Jacksonville Jaguars vs. Denver Broncos: Breaking Down Denver's Game Plan
The Denver Broncos continued their winning ways with a 51-48 victory over the Dallas Cowboys in Week 5. This week, they go back home to Sports Authority Field at Mile High to take on the 0-5 Jacksonville Jaguars.
Denver’s 5-0 start marks the sixth time in franchise history they’ve began the season undefeated after five weeks. The win over the Cowboys was Denver’s 16th regular-season win, which extends their franchise record. The win was also the team’s eighth straight road win, which sets a new team mark.
The Broncos enter their Week 6 game as the biggest favorite in NFL history, and they should be able to beat the Jaguars easily on Sunday.
The Broncos offense is nearly unstoppable, and they should be able to torch the Jaguars' 10th-ranked pass defense. Jacksonville allows an average of 219.2 yards passing per game. Peyton Manning could double that number on Sunday.
We could see the Broncos replace their starters early in the third quarter if they have a big lead over Jacksonville. This would lead to more playing time for backup quarterback Brock Osweiler. We may also see more from reserve running backs like Ronnie Hillman and Montee Ball.
The Jaguars’ rush defense ranks 32nd in the league. They allow an average of 160.6 yards rushing per game. This presents a real opportunity for Denver to showcase their ground game. Knowshon Moreno could have a big game as the team’s starter.
Denver’s run defense ranks first in the league after five weeks of strong play. They only allow an average of 69.6 rushing yards per game. This week, they’ll face Jaguars running back Maurice Jones-Drew. The seasoned veteran is no longer the player he used to be and is likely to struggle against the league’s top run defense.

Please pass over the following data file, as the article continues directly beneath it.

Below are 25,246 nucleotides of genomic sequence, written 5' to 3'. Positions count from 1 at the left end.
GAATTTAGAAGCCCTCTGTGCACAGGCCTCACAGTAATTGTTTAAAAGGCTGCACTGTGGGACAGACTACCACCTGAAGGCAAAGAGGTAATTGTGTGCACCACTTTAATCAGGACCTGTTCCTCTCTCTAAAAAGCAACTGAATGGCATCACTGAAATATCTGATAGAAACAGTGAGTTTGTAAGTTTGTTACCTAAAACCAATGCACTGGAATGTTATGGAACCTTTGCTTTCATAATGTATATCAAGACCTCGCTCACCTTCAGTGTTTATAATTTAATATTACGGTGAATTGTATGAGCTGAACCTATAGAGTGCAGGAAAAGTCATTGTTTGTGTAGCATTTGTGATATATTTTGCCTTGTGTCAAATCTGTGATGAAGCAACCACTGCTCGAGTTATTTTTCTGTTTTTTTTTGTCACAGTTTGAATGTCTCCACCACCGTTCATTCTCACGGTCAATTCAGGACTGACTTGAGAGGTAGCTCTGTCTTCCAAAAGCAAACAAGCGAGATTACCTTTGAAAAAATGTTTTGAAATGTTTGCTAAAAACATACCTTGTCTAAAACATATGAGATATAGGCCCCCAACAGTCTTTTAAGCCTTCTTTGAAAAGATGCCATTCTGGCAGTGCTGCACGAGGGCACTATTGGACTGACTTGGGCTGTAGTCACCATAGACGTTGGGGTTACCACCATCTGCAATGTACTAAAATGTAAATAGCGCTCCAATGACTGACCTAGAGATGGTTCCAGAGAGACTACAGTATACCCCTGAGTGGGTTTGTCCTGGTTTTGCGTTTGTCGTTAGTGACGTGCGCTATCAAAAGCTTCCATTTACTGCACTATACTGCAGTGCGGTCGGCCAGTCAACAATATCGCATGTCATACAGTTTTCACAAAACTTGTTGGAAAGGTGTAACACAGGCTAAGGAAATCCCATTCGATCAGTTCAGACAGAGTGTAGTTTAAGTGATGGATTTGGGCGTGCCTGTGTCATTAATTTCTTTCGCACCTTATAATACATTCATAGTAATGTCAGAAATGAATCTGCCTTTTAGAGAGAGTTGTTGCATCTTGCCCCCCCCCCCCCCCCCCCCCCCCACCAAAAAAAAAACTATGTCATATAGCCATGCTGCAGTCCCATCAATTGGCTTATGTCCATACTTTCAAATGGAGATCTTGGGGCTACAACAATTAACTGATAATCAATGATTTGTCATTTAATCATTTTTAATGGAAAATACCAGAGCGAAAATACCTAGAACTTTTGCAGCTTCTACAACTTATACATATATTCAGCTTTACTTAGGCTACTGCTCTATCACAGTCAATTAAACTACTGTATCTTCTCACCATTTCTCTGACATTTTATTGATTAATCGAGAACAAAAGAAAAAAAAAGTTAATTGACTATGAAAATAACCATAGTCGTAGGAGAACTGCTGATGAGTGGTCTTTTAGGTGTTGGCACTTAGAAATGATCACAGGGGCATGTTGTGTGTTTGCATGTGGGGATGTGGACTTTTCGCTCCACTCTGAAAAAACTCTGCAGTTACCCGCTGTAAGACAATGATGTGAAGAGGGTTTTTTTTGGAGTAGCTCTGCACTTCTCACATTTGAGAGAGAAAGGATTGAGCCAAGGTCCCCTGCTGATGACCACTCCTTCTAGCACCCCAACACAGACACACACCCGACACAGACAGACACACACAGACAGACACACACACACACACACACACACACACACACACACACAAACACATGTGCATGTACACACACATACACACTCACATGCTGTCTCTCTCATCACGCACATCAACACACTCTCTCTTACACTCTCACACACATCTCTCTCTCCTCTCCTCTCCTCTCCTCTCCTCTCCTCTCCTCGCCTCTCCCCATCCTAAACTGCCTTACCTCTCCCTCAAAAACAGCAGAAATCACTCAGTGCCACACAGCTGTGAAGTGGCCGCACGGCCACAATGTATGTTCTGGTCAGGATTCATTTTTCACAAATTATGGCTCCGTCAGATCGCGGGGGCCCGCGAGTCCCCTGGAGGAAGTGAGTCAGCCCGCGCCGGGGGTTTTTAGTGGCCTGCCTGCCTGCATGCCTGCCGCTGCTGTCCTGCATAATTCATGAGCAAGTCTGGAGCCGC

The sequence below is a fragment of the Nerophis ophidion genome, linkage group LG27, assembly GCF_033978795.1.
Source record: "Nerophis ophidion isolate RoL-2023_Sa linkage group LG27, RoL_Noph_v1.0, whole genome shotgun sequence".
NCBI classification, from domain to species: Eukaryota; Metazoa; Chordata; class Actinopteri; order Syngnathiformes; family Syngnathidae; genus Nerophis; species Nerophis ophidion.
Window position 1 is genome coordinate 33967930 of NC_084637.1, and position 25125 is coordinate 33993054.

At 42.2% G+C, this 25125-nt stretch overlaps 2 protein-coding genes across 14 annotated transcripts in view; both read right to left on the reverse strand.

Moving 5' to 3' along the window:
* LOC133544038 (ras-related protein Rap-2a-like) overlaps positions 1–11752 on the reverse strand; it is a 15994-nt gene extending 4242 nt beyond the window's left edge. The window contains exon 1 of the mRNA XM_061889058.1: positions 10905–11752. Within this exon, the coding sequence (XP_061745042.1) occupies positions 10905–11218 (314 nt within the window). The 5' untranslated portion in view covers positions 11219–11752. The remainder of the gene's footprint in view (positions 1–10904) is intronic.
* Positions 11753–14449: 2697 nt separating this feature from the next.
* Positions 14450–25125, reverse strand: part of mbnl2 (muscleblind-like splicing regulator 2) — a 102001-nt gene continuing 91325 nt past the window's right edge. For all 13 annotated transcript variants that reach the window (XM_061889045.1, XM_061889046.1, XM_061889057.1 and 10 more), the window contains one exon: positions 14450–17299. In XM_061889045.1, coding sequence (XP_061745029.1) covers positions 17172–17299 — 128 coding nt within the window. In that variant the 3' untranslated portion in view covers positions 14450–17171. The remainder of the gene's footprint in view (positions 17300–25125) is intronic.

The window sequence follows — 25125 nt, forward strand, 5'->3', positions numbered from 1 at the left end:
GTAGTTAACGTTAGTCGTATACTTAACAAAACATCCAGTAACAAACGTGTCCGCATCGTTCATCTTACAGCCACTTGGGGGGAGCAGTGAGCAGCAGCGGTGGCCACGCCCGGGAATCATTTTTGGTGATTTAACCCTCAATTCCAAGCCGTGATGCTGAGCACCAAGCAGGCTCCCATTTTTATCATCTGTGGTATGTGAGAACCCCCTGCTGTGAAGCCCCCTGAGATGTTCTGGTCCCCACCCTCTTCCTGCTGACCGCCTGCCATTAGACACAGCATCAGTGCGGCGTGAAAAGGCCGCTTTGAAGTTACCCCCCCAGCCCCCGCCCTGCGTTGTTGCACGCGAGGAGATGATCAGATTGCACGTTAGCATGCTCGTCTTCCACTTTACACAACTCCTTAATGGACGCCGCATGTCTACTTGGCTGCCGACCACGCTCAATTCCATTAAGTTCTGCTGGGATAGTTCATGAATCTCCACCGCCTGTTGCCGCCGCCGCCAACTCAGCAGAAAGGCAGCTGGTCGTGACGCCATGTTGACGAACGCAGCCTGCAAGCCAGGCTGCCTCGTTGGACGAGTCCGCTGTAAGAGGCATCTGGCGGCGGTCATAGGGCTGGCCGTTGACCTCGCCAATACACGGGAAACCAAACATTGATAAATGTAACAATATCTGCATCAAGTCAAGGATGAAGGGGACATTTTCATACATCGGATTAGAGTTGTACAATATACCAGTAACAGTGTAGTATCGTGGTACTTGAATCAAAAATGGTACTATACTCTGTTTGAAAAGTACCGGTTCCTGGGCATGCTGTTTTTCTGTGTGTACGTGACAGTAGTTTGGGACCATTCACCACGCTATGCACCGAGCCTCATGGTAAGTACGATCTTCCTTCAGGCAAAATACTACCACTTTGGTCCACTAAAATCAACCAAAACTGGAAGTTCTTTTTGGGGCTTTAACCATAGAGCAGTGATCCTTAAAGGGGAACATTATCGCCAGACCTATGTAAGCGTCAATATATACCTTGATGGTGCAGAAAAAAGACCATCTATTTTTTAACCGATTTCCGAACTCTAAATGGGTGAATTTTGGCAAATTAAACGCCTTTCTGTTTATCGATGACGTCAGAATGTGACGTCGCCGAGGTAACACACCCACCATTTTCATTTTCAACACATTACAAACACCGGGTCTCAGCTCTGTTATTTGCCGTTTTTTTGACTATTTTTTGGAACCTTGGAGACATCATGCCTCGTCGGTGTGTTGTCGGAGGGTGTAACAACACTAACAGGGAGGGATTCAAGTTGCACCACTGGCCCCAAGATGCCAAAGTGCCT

Against the pass, the Broncos are not as strong. The Broncos pass defense ranks 32nd in the league, allowing an average of 347.0 yards per game. This is due to poor play from the secondary when opponents are attempting to make a comeback after falling behind to Manning and company.
The Jaguars’ passing attack got a shot in the arm with the return of wide receiver Justin Blackmon last week. He had been suspended the first four games of the season due to violating the league’s substance abuse policy. Blackmon shined his first week back, catching eight passes for 136 yards and one touchdown against the St. Louis Rams in Week 5.
Chad Henne will be the starting quarterback for the Jaguars this week, as Blaine Gabbert misses time with a hamstring injury. Henne has good chemistry with receivers like Blackmon and Cecil Shorts. He may actually be an upgrade over Gabbert.
The Broncos’ pass defense should get All-Pro cornerback Champ Bailey back this week. Bailey has missed every game this year due to a foot injury he suffered in the preseason. We’ll see if his return can cut down on the number of big plays the Broncos’ secondary has allowed.
Broncos head coach John Fox talked on Wednesday about not letting the team get complacent while playing a winless team.
"Well, I think you’re in this long enough—whether you’re a player or a coach—and we’ve got enough veteran leadership in there that understands that we don’t look at records. We don’t look at point spreads. Again, I’ve been on both sides of that. In fact in ’98 we had a [13-0] Broncos team that was 15-point favorites coming into the [New York] Giants stadium. They left with a loss. So this team has beaten us I think four out of the last five times we’ve played, the last three in a row. So there is nobody here taking anybody lightly. This is pro football. Everybody gets paid, and everybody has pride in what they put out there on the field."
Let’s take a look at how the Denver Broncos will attack the Jacksonville Jaguars on both sides of the ball.
When the Broncos Run the Ball
The Jaguars struggle at every level defensively. They have a defensive line that can be pushed around, and their linebackers struggle to clean up.
The Broncos could run the ball down the throat of the Jaguars, and there’s nothing they can do about it. Knowshon Moreno is running with more energy than ever before. He’s taken advantage of the opportunity given to him as the team’s starting running back.